Long story short: A second mortgage disaster is on the horizon, and no place will be hit harder than Miami-Dade, where $2 million luxury condos have lost $1 million in value in the past year and entire subdivisions have more or less been taken over by squatters. 60 Minutes even came up with a new name for the Magic City: Repo Riviera. More after the jump.
60 Minutes talked to a repo man named Oscar Munoz, who clears out 20 to 30 foreclosed homes a day. Worst part of his job? When the family is still there.
By the time Munoz shows up at a property, where, by law, possessions cannot be seized by the bank for 24 hours, neighbors have already picked through much of what the former residents left behind.
And then there's Peter Zalewski of Condo Vultures Realty, who told 60 Minutes he's trying to move 110,000 properties in South Florida, 55,000 of which are foreclosed.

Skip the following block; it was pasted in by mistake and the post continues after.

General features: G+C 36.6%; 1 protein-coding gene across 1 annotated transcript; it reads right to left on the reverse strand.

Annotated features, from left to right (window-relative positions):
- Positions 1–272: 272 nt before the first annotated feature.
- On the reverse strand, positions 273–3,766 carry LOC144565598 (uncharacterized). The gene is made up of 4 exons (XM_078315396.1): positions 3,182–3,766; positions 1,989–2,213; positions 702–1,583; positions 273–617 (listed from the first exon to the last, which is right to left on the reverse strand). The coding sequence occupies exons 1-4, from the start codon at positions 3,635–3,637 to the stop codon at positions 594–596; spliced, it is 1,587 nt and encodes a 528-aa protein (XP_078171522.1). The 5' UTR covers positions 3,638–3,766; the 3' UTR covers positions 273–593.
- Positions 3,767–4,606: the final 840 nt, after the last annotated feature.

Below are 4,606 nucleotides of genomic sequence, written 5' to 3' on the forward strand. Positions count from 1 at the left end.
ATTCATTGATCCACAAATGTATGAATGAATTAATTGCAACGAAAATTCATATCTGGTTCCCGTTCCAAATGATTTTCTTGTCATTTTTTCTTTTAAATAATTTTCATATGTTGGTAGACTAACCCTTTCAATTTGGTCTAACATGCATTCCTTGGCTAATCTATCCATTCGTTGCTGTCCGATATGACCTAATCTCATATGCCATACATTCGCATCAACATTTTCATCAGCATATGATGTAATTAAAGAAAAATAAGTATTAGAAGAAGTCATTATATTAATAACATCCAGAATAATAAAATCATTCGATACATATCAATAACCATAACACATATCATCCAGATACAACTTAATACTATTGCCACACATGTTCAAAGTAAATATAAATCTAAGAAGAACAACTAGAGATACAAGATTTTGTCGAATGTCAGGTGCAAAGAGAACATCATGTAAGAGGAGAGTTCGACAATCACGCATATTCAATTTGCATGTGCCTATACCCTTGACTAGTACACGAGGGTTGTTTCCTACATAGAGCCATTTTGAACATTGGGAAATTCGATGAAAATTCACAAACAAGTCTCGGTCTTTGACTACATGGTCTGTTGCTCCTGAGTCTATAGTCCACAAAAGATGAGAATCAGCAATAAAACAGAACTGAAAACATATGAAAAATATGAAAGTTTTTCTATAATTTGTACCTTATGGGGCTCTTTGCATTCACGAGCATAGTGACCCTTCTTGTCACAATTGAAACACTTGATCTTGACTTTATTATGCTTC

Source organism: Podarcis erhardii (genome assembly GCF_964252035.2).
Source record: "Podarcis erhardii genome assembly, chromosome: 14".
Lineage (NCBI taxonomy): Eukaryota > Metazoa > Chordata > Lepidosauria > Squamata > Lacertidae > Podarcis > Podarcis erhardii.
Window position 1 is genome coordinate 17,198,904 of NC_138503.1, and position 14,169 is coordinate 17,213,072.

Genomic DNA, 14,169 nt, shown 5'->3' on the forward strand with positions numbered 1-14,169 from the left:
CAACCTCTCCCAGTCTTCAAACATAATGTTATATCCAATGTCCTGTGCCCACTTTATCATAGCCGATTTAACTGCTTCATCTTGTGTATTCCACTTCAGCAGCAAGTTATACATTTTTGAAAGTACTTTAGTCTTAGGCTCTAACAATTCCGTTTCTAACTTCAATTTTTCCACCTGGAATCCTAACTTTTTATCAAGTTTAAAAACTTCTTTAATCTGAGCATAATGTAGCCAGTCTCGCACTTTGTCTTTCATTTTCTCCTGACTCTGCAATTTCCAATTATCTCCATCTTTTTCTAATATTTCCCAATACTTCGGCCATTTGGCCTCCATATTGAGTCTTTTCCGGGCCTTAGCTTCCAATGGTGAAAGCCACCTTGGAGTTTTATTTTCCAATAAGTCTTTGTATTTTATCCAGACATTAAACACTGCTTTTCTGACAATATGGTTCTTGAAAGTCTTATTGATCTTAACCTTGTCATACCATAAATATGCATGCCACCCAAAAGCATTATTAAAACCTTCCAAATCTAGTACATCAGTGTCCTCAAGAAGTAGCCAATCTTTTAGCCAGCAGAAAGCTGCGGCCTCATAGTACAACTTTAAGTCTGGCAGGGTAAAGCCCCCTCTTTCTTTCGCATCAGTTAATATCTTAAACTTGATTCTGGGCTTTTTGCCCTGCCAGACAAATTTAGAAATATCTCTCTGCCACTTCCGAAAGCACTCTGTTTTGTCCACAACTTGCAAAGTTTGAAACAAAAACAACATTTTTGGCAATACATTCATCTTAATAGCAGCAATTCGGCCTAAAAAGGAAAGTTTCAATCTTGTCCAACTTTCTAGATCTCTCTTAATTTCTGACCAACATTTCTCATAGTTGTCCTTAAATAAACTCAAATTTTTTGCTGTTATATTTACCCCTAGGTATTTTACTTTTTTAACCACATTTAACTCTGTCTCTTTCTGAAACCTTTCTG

Most depressing part of the entire piece? We haven't hit bottom yet.
"This problem, the economic difficulties, are not going to be resolved in a short period of time," says Sean Egan, who runs a credit rating firm that analyzes corporate debt. "It's not gonna take six
months; it's not gonna [take] 12 months. We're looking at probably about three, four, five years, before this overhang, this supply overhang is worked through."
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